“Long Live the King!”, shout the people in 1 Samuel 10:24. In the Hebrew, this is יחי המלך (lit. “May the king live”) and it employs what is known as a jussive: a modal form employed to express a wish or a command. In Hebrew, jussives are often employed to denote a wish spoken by an inferior to a superior (as in our case) and are frequently issued in the third person – with imperatives being preferred for wishes and commands in the second person. The same expression also appears in 2 Samuel 16:16, 1 Kings 1:25, 34 and 39, 2 Kings 11:12, and 2 Chronicles 21:11. It appears as well in the Aramaic of the book of Daniel (2:4 and 3:9), within which it takes the form מלכא לעלמין חיי. In this case, the verb is actually an imperative, although differentiation between the two is rather difficult. Aramaic tends to prefer shorter forms of its imperatives and so, since word-length is oftentimes the arbiter between imperative and jussive, the distinction here may be only terminological. The starkest difference between the clauses lies in the usage of the adjective since, unlike the Hebrew, the Aramaic reads “May the king live forever“.

This is where Marcus’ argument takes flight for the book of Nehemiah features an expression that appears to be a translation directly from the Aramaic. Greeting the Persian king with המלך לעולם יחיה (Neh 2:3), the author has Nehemiah employing the Aramaic word order (noun, adjective, verb), the Aramaic adjective (“forever”), and the lengthened Hebrew imperative – which allows no room for assuming the existence of a jussive. In fairness, the lengthened forms are more common in the later texts of the Bible and are often thought to be a symptom of Late Biblical Hebrew, within which the jussive tends to be eschewed and the cohortative (a lengthened wish-form in the first person) takes the place of the first-person imperfective. One might also, should they choose, see the other factors as being stylistic as well, were it not for the fact that this is but one of the several calques that Marcus identifies.

Also striking (to my mind) is the fact that the Peshitta in its Syriac translation of the text features exactly what we may have expected the underlying Aramaic to have been. In our example, the Peshitta reads:

Syriac Neh

That is, מלכא לעלם חיי. This is also the case with the other calques that Marcus indicates; in each instance, the Hebrew reads as a direct translation from an underlying Aramaic text and, in each case, the Syriac Peshitta appears to feature the reading that we would have otherwise expected were the book of Nehemiah to have been composed in Aramaic instead of Hebrew. Marcus does not raise the obvious question, but it is worth consideration: is the Peshitta, in the case of this book, a translation at all? If we were to assume the prevalence of an Aramaic version of the text, from which our version of the Masoretic Text was translated, then it may be perfectly reasonable to consider the Peshitta as a version of the same and not a translation as it was otherwise thought to be. For once, perhaps, the late Peshitta may be of more text-critical value than the early(-ier) MT.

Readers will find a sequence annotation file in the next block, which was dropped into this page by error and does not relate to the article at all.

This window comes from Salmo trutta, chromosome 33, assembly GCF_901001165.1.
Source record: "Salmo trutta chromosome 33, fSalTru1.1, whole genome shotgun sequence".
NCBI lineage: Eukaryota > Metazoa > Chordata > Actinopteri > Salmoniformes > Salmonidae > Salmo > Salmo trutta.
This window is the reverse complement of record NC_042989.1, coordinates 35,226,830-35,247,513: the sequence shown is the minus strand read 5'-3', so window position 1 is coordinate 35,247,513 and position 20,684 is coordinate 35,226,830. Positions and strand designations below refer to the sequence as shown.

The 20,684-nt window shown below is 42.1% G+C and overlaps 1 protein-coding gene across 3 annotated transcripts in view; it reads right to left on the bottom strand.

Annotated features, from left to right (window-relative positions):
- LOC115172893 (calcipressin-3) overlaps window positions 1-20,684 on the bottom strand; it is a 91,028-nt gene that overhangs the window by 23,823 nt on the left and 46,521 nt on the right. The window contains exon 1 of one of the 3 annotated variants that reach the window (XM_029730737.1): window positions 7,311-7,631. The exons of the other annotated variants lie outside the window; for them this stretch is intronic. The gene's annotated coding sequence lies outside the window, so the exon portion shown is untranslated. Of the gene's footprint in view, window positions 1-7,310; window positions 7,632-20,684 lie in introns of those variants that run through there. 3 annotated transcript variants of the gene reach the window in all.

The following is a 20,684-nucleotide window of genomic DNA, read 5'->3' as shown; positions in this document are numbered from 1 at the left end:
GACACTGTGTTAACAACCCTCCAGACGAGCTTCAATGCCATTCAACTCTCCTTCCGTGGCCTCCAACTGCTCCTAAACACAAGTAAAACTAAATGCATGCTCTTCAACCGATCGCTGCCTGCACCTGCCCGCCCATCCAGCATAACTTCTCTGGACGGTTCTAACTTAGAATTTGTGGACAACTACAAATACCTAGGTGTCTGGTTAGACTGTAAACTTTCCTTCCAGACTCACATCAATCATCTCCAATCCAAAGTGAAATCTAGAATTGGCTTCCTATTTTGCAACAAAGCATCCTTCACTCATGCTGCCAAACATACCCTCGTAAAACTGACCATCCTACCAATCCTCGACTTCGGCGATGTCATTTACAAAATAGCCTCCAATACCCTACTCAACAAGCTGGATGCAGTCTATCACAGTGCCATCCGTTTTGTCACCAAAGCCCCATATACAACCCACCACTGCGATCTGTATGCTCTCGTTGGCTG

9 responses

30 04 2007


If I’m not mistaken, there is also Egyptian in the Torah… Moshe for example is an Egyptian name.

30 04 2007
Simon Holloway

Yes, there may indeed be Egyptian words within the Bible as well. The one that you mention is an interesting one because, in Egyptian, Moshe means “son of”. Various Pharaohs had this word as a patronymic – Ramesses, for example, which was Ra-moshe (Son of Ra). The stated meaning in our text is “drawn out”, but this is more likely related to a Hebrew word. That same word appears within the passage, in the Pharaoh’s daughter’s reason for Moses’ name: כי מן־המים משיתהו

One of the words, for the record, that some scholars have identified as a true Egyptian word is the proclamation that the Pharaoh makes when touring the countryside with Joseph. This is found in Genesis 41:43 and is the seemingly ambiguous word, אברך. To the best of my knowledge, though, Egyptian influence is limited to loanwords, rather than clauses. Aramaic, on the other hand, is actually a language of composition within the Bible and so is really unlike any other.

If you want to look at loanwords in the Bible (perhaps a future post coming up?) then you would also find plenty in Greek and Persian, with possibly some in Sanskrit and Anatolian as well. Perhaps the greatest number are those from other Semitic languages – chiefly Aramaic and Akkadian, but most of the Akkadian influence comes via Aramaic anyway.

1 05 2007


Interesting post. Way back in 1953, Lambdin compiled a list, with comments, on Egyptian loanwords in the Old Testament. Not surprisingly, he called his paper “Egyptian Loan Words in the Old Testament (Journal of the American Oriental Society, 73:3, July – Sept., 1953, 145-155).” While some of his suggestions have since been disputed and a couple of additional examples have been suggested, this paper is a good place to start if one is interested in this subject. There are also a number of Akkadian loanwords in the “Hebrew Bible.” See Mankowski, Paul V., Akkadian Loanwords in Biblical Hebrew, Harvard Semitic Studies, 47, Winona Lake, Indiana: Eisenbrauns, 2000. The interesting question is, “did the early readers or writers of these words think of them as foreign?”